0
$\begingroup$

Let's take a particle with the speed of light and throw it to a reflective surface with a 90 degree angle. We know that the speed of light is constant thus this particles speed is constant. But doesn't it's speed reduces to 0 at the fraction of reflection ? If it accelerates, doesn't this phenomenon contradict with Einstein saying speed of light is a constant ? (I know that light can accelerate due to its form of wave therefore I used I single particle at the speed of light.)

$\endgroup$
6
  • 1
    $\begingroup$ Light, and all electromagnetic radiation, in fact all massless particles, travel at the speed of light. Hence they do not accelerate. $\endgroup$ – Mozibur Ullah Jan 17 '18 at 17:47
  • $\begingroup$ But light does have mass. And I know they don't accelerate but it contradicts with the experiment above $\endgroup$ – Canberk Özçelik Jan 17 '18 at 17:49
  • $\begingroup$ Photons aren't little balls that bounce off a surface of the mirror. Photons are observable manifestations of the quantum electromagnetic field represented by the wave function. For example, if photons were little balls, a single photon would bounce off a particular very small area of the mirror. In reality however every single photon bounces off the entire surface of the mirror. In fact, it takes longer to get to the far corner of the mirror, so a single photon bounces of f the entire mirror not even at the same time. There is no acceleration while a change in direction is not prohibited. $\endgroup$ – safesphere Jan 17 '18 at 18:21
  • $\begingroup$ Light has mass energy by virtue of its motion. It's rest mass is zero. $\endgroup$ – Mozibur Ullah Jan 17 '18 at 18:29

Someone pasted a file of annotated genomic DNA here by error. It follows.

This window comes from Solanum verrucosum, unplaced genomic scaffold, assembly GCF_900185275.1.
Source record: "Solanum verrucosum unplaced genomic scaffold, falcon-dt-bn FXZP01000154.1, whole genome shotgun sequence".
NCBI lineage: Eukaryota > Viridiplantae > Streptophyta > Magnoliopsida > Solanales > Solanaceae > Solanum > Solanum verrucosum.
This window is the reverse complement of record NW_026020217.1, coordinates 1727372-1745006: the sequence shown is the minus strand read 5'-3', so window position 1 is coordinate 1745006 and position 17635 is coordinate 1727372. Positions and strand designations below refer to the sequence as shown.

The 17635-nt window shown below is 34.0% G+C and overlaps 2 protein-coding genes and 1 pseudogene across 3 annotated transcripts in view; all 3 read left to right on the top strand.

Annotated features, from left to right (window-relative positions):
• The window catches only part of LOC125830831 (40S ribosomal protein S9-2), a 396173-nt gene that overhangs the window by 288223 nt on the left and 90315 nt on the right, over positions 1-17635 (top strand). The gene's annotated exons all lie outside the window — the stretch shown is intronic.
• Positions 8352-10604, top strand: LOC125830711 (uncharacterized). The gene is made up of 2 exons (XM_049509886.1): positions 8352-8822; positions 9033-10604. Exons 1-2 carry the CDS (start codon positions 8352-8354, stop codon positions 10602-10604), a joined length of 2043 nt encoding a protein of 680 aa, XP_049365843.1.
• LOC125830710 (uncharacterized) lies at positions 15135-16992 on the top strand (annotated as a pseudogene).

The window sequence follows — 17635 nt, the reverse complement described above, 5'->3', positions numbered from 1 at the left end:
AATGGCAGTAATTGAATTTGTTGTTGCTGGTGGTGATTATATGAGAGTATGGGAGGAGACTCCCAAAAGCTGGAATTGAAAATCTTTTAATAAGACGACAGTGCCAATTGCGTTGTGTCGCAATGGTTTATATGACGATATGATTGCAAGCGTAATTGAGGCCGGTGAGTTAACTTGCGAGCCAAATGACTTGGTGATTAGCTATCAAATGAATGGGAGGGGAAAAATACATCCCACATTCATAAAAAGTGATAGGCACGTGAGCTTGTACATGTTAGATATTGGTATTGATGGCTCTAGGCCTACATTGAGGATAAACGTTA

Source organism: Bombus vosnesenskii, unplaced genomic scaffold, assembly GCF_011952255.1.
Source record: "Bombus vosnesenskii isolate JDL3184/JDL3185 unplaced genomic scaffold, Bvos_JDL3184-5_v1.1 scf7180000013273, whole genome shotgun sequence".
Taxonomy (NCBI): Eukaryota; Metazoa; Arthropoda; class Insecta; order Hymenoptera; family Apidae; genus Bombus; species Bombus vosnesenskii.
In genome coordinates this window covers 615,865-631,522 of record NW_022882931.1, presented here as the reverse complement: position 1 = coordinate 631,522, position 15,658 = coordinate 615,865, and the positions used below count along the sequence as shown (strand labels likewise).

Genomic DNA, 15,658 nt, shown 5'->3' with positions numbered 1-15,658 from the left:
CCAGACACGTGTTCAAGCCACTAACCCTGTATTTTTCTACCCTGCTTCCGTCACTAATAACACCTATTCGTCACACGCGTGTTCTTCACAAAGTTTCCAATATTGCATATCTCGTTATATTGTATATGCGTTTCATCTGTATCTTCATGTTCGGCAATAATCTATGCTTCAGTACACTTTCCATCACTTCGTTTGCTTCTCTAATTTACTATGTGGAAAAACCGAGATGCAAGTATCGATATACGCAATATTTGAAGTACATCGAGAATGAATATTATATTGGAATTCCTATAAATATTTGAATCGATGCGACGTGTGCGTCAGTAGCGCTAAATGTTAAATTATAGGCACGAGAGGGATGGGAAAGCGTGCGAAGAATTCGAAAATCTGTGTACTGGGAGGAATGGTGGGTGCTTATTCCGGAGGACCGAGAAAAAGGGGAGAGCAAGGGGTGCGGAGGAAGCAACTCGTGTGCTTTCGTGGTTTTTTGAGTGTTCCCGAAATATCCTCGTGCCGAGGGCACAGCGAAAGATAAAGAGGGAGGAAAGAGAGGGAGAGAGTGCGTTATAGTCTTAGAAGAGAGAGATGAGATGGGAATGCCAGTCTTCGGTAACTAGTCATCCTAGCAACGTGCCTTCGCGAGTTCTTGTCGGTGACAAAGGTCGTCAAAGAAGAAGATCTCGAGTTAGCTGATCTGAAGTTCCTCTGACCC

• $\begingroup$ "Mass" is a vague term. The specific term used in modern relativity is "invariant mass". For massive particles, the invariant mass is the same as the rest mass. For massless particles like photons, the invariant mass is zero. $\endgroup$ – safesphere Jan 17 '18 at 18:36
0
$\begingroup$

When you say "particle" it implies volume and mass. A photon always travels at the speed of light, there is no acceleration. It can be absorbed and emitted, however.

As far as the speed of light being a constant, is understood to be the speed of light in a vacuum.

$\endgroup$
1
  • 1
    $\begingroup$ The explanation that each photon is absorbed and re-emitted by the mirror is incorrect. If this were true, the wave function would collapse at the mirror, but it does not. The coherency of light is preserved by the mirror. You can reflect a beam of light and still see interference and even quantum entanglement. Therefore, each photon is reflected off the entire surface of the mirror as an observable of the quantum wave interacting with electrons in the mirror and reflecting of it, but photons are absorbed in the photoelectric effect where the wave function does collapse localizing each photon. $\endgroup$ – safesphere Jan 17 '18 at 18:33
0
$\begingroup$

Maybe this is not the answer but the concept is light has no mass and has a constant speed c in vacuum, if you change the medium you can observe less than that but not more. If you wonder that how does acceleration effects the photon, maybe you can see gravitational shift (red shift), in this case velocity cannot change but the frequency can. That is, no contradiction.

$\endgroup$

Not the answer you're looking for? Browse other questions tagged or ask your own question.